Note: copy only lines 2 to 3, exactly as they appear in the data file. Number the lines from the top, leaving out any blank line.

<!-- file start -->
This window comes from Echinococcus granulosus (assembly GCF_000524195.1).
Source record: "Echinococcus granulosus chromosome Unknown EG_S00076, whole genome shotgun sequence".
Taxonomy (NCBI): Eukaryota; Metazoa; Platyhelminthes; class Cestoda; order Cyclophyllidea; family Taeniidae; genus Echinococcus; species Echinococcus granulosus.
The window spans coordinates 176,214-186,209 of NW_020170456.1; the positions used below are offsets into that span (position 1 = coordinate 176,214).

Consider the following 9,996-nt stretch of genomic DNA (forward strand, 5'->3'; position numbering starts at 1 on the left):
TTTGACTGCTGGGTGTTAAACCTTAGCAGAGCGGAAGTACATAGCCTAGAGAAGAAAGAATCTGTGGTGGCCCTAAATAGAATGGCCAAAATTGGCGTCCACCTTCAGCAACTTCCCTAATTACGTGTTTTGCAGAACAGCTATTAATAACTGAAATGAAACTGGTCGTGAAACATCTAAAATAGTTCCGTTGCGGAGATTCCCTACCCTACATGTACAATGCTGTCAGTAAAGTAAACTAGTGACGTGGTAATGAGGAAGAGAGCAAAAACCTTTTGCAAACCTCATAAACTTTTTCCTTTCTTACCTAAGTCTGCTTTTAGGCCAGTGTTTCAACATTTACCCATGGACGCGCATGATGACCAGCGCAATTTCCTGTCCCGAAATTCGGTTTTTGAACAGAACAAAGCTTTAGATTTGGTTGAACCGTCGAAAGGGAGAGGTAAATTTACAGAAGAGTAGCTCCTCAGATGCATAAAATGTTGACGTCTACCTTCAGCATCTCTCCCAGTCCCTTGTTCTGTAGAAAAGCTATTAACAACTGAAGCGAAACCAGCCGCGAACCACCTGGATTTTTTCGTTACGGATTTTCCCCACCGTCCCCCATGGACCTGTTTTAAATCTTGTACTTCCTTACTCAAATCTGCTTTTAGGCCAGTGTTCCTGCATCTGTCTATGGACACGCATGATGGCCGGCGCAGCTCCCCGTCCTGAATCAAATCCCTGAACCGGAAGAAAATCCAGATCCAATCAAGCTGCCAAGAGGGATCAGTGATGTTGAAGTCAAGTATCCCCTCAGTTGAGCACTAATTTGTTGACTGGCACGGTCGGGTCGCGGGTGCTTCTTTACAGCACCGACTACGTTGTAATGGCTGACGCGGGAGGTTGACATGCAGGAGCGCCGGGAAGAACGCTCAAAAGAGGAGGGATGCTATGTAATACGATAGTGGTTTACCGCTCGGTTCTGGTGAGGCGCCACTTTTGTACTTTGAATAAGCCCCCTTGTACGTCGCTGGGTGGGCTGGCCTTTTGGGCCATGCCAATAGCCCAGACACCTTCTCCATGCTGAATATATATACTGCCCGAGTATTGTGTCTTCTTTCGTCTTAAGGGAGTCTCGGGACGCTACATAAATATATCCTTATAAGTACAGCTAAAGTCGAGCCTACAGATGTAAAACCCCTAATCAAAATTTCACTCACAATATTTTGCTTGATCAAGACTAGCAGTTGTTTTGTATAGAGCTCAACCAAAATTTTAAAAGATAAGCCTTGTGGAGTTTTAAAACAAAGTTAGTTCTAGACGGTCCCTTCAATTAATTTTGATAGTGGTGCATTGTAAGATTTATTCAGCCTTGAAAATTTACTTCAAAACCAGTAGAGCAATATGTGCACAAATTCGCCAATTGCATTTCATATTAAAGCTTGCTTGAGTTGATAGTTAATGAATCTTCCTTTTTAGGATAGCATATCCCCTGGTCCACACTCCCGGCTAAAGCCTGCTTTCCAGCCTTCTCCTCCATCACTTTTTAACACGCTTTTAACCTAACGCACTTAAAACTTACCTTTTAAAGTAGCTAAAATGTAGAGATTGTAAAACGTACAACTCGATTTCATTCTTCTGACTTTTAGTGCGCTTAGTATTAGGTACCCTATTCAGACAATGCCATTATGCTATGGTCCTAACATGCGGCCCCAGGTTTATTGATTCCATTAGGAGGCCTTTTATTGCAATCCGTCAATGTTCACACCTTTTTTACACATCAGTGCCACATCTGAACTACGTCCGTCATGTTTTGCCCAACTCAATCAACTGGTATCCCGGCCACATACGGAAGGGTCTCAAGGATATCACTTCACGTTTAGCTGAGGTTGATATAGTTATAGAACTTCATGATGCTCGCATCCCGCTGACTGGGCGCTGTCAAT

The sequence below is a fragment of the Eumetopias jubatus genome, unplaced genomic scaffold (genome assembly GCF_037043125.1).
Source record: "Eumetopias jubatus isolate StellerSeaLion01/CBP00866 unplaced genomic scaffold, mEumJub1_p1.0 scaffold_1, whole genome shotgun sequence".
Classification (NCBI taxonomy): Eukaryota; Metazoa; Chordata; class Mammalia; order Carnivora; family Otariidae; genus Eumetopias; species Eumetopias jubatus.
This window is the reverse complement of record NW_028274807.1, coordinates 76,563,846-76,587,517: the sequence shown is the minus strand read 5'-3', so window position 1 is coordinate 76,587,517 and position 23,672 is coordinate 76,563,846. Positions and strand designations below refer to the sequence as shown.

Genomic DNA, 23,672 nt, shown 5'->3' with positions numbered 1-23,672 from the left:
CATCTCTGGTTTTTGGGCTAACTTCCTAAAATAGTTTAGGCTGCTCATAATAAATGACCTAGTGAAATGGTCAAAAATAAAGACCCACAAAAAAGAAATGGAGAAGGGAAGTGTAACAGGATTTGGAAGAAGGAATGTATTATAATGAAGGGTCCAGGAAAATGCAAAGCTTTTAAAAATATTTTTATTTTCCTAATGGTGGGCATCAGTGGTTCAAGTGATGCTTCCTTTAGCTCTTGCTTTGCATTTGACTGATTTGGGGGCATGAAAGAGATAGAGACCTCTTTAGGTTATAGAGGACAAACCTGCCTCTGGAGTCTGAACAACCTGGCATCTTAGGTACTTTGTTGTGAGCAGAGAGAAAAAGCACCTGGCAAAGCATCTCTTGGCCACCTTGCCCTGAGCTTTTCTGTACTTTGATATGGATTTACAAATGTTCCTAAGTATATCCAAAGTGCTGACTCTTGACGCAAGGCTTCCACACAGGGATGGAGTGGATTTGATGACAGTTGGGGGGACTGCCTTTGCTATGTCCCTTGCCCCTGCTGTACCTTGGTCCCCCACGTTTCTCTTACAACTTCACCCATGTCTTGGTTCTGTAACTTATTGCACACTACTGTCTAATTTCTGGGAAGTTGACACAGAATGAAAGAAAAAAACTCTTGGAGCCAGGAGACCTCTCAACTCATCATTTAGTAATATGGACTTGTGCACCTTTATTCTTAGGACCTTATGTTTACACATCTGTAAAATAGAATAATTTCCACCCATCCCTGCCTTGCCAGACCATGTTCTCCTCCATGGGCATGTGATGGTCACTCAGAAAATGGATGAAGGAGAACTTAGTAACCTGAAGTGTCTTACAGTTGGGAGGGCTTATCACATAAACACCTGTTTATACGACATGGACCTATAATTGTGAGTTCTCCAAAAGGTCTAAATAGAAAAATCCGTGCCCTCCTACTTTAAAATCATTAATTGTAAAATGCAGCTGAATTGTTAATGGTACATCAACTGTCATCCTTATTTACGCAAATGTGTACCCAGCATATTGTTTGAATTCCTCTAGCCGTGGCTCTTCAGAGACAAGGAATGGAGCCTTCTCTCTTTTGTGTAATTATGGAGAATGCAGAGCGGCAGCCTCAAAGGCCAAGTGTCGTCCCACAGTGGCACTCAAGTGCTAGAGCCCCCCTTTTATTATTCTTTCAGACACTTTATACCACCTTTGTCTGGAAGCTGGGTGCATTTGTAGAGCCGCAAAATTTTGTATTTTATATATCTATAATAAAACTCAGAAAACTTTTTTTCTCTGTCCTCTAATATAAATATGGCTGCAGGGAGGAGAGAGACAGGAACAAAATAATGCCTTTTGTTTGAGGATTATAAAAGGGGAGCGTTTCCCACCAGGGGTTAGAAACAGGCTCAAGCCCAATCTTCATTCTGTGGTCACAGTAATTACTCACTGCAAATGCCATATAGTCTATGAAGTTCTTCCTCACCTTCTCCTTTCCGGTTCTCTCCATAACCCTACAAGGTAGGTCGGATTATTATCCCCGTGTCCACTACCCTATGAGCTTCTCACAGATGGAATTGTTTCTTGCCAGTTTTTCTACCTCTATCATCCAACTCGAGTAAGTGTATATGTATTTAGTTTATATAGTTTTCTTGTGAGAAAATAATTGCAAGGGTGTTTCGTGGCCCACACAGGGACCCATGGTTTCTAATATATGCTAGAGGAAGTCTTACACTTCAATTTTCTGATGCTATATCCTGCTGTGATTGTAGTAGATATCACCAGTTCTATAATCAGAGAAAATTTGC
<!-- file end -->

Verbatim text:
Source record: "Echinococcus granulosus chromosome Unknown EG_S00076, whole genome shotgun sequence".
Taxonomy (NCBI): Eukaryota; Metazoa; Platyhelminthes; class Cestoda; order Cyclophyllidea; family Taeniidae; genus Echinococcus; species Echinococcus granulosus.